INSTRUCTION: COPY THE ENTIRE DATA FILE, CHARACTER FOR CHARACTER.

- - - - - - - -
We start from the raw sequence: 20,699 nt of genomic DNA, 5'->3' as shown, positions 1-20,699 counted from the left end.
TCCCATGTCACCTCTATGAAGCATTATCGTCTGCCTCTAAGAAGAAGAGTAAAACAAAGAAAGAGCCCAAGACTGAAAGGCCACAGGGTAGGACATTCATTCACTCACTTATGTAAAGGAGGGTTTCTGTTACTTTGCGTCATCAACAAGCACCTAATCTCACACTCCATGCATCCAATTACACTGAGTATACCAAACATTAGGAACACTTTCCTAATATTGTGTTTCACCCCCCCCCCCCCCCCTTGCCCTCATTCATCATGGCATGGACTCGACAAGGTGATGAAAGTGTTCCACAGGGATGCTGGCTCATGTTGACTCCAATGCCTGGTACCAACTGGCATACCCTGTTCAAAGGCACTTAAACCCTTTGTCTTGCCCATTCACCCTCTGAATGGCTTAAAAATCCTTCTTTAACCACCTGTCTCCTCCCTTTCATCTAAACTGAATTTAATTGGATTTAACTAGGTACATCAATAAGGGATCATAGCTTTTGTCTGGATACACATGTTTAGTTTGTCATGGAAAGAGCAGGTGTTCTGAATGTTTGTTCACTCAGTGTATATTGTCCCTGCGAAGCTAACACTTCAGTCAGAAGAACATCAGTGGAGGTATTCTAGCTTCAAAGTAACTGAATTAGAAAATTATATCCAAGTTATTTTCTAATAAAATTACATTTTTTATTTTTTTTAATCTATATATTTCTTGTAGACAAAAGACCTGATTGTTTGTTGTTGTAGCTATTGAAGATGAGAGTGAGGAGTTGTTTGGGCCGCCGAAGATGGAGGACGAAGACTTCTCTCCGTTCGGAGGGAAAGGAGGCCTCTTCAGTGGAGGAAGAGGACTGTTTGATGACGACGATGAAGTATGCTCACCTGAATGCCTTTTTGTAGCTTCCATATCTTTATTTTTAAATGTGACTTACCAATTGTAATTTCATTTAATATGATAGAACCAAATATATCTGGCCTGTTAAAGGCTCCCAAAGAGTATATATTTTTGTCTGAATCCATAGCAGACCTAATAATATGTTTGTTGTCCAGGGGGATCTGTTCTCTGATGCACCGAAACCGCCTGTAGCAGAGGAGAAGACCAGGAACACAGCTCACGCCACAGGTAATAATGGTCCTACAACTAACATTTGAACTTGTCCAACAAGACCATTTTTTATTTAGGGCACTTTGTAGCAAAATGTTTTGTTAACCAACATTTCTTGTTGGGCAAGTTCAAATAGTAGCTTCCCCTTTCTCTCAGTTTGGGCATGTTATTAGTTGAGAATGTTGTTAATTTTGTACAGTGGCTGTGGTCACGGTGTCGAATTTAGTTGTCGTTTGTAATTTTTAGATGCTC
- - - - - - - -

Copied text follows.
We start from the raw sequence: 20,699 nt of genomic DNA, 5'->3' as shown, positions 1-20,699 counted from the left end.
TCCCATGTCACCTCTATGAAGCATTATCGTCTGCCTCTAAGAAGAAGAGTAAAACAAAGAAAGAGCCCAAGACTGAAAGGCCACAGGGTAGGACATTCATTCACTCACTTATGTAAAGGAGGGTTTCTGTTACTTTGCGTCATCAACAAGCACCTAATCTCACACTCCATGCATCCAATTACACTGAGTATACCAAACATTAGGAACACTTTCCTAATATTGTGTTTCACCCCCCCCCCCCCCCCTTGCCCTCATTCATCATGGCATGGACTCGACAAGGTGATGAAAGTGTTCCACAGGGATGCTGGCTCATGTTGACTCCAATGCCTGGTACCAACTGGCATACCCTGTTCAAAGGCACTTAAACCCTTTGTCTTGCCCATTCACCCTCTGAATGGCTTAAAAATCCTTCTTTAACCACCTGTCTCCTCCCTTTCATCTAAACTGAATTTAATTGGATTTAACTAGGTACATCAATAAGGGATCATAGCTTTTGTCTGGATACACATGTTTAGTTTGTCATGGAAAGAGCAGGTGTTCTGAATGTTTGTTCACTCAGTGTATATTGTCCCTGCGAAGCTAACACTTCAGTCAGAAGAACATCAGTGGAGGTATTCTAGCTTCAAAGTAACTGAATTAGAAAATTATATCCAAGTTATTTTCTAATAAAATTACATTTTTTATTTTTTTTAATCTATATATTTCTTGTAGACAAAAGACCTGATTGTTTGTTGTTGTAGCTATTGAAGATGAGAGTGAGGAGTTGTTTGGGCCGCCGAAGATGGAGGACGAAGACTTCTCTCCGTTCGGAGGGAAAGGAGGCCTCTTCAGTGGAGGAAGAGGACTGTTTGATGACGACGATGAAGTATGCTCACCTGAATGCCTTTTTGTAGCTTCCATATCTTTATTTTTAAATGTGACTTACCAATTGTAATTTCATTTAATATGATAGAACCAAATATATCTGGCCTGTTAAAGGCTCCCAAAGAGTATATATTTTTGTCTGAATCCATAGCAGACCTAATAATATGTTTGTTGTCCAGGGGGATCTGTTCTCTGATGCACCGAAACCGCCTGTAGCAGAGGAGAAGACCAGGAACACAGCTCACGCCACAGGTAATAATGGTCCTACAACTAACATTTGAACTTGTCCAACAAGACCATTTTTTATTTAGGGCACTTTGTAGCAAAATGTTTTGTTAACCAACATTTCTTGTTGGGCAAGTTCAAATAGTAGCTTCCCCTTTCTCTCAGTTTGGGCATGTTATTAGTTGAGAATGTTGTTAATTTTGTACAGTGGCTGTGGTCACGGTGTCGAATTTAGTTGTCGTTTGTAATTTTTAGATGCTC